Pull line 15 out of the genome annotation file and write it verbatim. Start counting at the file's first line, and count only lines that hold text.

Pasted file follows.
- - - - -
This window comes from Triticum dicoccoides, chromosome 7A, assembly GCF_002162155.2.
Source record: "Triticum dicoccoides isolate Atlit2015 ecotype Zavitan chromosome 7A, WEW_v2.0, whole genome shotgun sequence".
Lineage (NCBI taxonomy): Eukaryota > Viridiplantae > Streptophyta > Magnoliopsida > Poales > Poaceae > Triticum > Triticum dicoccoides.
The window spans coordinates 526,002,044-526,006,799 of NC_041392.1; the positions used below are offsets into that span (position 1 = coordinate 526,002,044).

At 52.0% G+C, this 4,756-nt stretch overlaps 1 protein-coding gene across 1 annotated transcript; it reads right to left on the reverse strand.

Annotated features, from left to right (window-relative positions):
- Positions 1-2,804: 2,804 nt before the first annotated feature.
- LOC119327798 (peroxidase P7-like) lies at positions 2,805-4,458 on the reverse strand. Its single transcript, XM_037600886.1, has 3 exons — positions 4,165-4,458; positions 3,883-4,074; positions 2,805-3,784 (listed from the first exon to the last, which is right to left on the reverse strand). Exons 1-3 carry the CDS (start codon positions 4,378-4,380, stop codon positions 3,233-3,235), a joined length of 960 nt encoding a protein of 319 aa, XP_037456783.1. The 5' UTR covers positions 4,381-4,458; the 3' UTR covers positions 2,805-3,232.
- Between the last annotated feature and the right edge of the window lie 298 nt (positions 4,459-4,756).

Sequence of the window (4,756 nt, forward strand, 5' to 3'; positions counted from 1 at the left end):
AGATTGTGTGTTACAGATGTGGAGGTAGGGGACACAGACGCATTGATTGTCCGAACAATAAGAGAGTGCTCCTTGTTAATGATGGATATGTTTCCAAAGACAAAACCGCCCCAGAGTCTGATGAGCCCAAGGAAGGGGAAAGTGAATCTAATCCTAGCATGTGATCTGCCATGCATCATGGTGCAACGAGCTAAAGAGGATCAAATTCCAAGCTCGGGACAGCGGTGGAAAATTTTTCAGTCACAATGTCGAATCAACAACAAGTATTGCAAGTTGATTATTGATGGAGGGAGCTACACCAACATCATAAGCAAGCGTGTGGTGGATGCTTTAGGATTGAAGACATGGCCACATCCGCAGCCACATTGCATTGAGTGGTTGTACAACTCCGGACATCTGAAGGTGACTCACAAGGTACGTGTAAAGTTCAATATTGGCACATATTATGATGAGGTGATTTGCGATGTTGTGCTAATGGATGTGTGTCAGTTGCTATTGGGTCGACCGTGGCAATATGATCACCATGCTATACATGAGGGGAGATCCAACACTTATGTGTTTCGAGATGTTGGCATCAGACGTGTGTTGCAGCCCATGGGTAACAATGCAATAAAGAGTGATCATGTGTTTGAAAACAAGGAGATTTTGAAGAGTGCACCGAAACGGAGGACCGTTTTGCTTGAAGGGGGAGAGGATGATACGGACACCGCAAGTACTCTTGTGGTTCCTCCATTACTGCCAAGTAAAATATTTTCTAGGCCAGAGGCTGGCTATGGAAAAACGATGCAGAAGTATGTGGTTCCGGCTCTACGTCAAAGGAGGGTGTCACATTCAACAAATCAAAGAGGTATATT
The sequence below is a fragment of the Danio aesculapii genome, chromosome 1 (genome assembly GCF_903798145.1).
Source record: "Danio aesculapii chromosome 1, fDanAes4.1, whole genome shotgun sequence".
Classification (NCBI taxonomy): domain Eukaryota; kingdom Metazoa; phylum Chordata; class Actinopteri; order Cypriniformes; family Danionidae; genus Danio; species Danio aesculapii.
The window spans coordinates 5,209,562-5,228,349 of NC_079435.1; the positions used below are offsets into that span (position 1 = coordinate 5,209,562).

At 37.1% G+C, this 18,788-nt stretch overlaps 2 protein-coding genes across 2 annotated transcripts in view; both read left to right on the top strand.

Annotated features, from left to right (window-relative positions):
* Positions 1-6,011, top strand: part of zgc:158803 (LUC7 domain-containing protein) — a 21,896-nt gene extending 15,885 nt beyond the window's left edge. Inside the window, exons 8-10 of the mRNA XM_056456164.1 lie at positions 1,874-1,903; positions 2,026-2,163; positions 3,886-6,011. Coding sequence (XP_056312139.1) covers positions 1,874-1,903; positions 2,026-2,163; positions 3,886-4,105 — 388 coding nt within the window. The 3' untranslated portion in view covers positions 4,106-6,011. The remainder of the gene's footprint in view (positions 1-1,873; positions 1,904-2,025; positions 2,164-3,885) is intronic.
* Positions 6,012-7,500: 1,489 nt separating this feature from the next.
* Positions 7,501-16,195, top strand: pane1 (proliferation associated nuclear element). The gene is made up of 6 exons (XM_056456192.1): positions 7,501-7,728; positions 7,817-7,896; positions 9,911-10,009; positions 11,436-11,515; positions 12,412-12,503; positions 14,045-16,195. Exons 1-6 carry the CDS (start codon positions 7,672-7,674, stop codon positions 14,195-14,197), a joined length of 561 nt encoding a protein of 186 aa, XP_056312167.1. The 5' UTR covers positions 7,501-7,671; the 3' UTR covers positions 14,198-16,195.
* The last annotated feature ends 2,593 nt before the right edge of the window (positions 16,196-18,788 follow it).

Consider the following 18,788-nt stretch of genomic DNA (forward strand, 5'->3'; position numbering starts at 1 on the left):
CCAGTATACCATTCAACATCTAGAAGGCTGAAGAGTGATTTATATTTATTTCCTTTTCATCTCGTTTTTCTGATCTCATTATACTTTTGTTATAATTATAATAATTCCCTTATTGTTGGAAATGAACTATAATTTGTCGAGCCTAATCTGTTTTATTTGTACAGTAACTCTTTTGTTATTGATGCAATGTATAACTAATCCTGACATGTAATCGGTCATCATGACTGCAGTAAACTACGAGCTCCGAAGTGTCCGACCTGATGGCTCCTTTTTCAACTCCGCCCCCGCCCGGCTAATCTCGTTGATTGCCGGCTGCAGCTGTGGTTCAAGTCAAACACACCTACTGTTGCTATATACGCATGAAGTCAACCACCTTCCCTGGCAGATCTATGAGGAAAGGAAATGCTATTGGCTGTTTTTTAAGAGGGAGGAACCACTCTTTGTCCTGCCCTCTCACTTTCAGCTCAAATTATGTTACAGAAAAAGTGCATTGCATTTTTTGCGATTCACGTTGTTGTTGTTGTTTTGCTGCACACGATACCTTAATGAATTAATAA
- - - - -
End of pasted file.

The window spans coordinates 5,209,562-5,228,349 of NC_079435.1; the positions used below are offsets into that span (position 1 = coordinate 5,209,562).